The Lunch

“I s’pose you’re wondering why I brought you here,” Harry said with a knowing grin. Indeed, Dr. Wertlos had been wondering – this dive was far from The Supper Club he’d been expecting. The décor was garish and revolting and the patrons were making him uneasy: deliberately sitting facing the window, was able to keep one eye on his Mercedes in the carpark. He rarely stepped foot on this side of town and he was sceptical of the motivations behind such a meeting place; Dr. Wertlos held a measure of respect towards Harry Skelling as the CEO of the only local pharmaceutical company left in the state, but on a personal level he couldn’t stand the man.

“Really, Mr. Skelling, that is something of an underestimation if ever I heard one,” he snapped. “Wait, are those . . . are those two both men?” Both Harry and Dr. Wertlos turned to look over the edge of the booth at two people in leathers leaning against the bar drinking beer, their black hair teased and make-up outlandish.

“Don’t worry about it,” Harry drawled. “Trust me, this place is great; no one gives a damn who you are, no one wants to know your business, and the food is pretty good for what it’s worth.” Dr. Wertlos had already noted what it was worth, and it wasn’t much. “Anyway, I need your . . . expertise. As far as microbiologists go, you’re the man, and you’ve got the know-how to make us both very happy people, if you get what I mean.”

“No, Mr. Skelling, I don’t ‘get’ what you mean,” sniffed the doctor as a waitress slammed a limp Caesar salad on the table. Harry tucked into his steak having already slathered it in barbeque sauce before the plate had barely hit the table.

“Well, Prof, let me put it to you this way: my Granddaddy’s company has been around a long time now, and the Skelling family has put a lot into it. But we’re not gonna to last forever. Them multinationals are baying at my door and they’ve been getting louder ever since my Daddy handed over the reigns. And I need your help to get this business back to what it once was.”

“And how do you propose I do that?” said Dr. Wertlos as he sipped his mineral water.

“It’s simple, but hear me out before you jump to any conclusions, alright?” Harry paused to mop the errant blobs of sauce from his jacket. “I need you to create me a disease. And you gotta have a cure too. I don’t want no AIDS epidemic, just a common cold’ll do. Something that will make people feel like crap but scared enough to want to take a pill. I want new, I want effective, I want something that’ll shift units. This should be a breeze for you, hey Prof?”

“I’m astounded,” Dr. Wertlos stammered, his fork dropping to the table. “People could die; you could unwittingly start a pandemic! Your absolute floccinaucinihilipilification of human life frightens and disgusts me!”

“I don’t know what that means, but I’m not asking for something dangerous. Just something that’s going to tick people off. Like the flu. The flu never killed nobody.”

“Mr. Skelling, the flu has killed lots of people!” Dr. Wertlos said, grabbing his coat. “I don’t think we have any more to discuss on this matter so I’ll bid you good day . . .” Harry wrote a number on his napkin and slid it across the table, stopping the doctor dead. “Are you serious?”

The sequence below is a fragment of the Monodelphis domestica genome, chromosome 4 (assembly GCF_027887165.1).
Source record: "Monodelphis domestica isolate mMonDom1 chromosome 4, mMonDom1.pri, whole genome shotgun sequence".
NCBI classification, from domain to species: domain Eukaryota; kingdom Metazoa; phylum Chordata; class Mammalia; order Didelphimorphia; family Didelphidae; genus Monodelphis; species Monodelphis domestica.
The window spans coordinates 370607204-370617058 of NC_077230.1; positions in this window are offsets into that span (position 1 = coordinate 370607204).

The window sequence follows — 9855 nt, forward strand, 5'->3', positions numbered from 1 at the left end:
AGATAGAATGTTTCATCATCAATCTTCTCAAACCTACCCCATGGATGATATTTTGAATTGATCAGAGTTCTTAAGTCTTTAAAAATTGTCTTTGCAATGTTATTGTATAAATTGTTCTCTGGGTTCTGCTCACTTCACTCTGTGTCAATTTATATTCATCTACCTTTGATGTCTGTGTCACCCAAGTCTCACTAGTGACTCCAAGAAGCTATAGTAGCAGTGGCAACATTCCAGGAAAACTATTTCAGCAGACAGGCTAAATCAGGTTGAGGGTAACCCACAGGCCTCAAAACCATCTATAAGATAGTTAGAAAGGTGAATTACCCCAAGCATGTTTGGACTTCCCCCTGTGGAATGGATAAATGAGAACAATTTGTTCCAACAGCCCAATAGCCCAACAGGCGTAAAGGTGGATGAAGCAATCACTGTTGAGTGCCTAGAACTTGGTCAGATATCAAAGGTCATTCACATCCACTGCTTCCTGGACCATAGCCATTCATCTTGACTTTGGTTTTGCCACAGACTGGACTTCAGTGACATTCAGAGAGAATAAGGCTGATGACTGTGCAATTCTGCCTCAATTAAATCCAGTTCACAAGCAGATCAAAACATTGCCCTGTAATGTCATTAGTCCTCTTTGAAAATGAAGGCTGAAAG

Harry nodded. “You better believe it. And that’s just your cut.”

“Skelling Pharmaceuticals stands to make that much?” ask Dr. Wertlos, sliding back into the booth.

“It’ll bring this company back into the big league. I’m gonna make my Granddaddy proud, God rest his soul. Heck, I’ve already got over 200 potential medicine names copyrighted. If anyone makes knock-offs they better have a damn good imagination ‘cause I can guarantee the name’s already been taken.”

“And why me?”

“No one knows germs like you, Prof,” smiled Harry, dabbing at the grease on his plate with his chips. “Plus I know the way you work. I’ve seen you fudge results for the sake of a ‘cure’.”

“You have no proof!” hissed the doctor.

“Oh yeah?” Harry threw a small wad of print outs across the table. “That’s a record of everything deleted or altered from our lab’s database. You really should use some else’s log in when you tinker with things. Oh, and I could show you security footage of a certain professor’s actions at a certain German lab . . . I could finish your career so fast you won’t know what hit you, Prof.”

“How dare you!” snarled Dr. Wertlos.

“Hey, pal, it’s no stress! I’ll even give you a week to think about it, and we’ll do lunch again,” beamed Harry, grabbing the doctor’s hand and shaking it vigorously. “It’s been a pleasure, Prof!”

And as the doctor sat shaking in the booth, he could just make out the taillights of his Mercedes speeding off into the distance.

The Lunch

stillbeing

Abbotsford, Australia

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Artist's Description

Just a quick short written for a challenge to include the word floccinaucinihilipilification. I did my best . . .

  • All constructive critique welcomed!

Artwork Comments

  • Laura Grogan
  • stillbeing
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  • stillbeing
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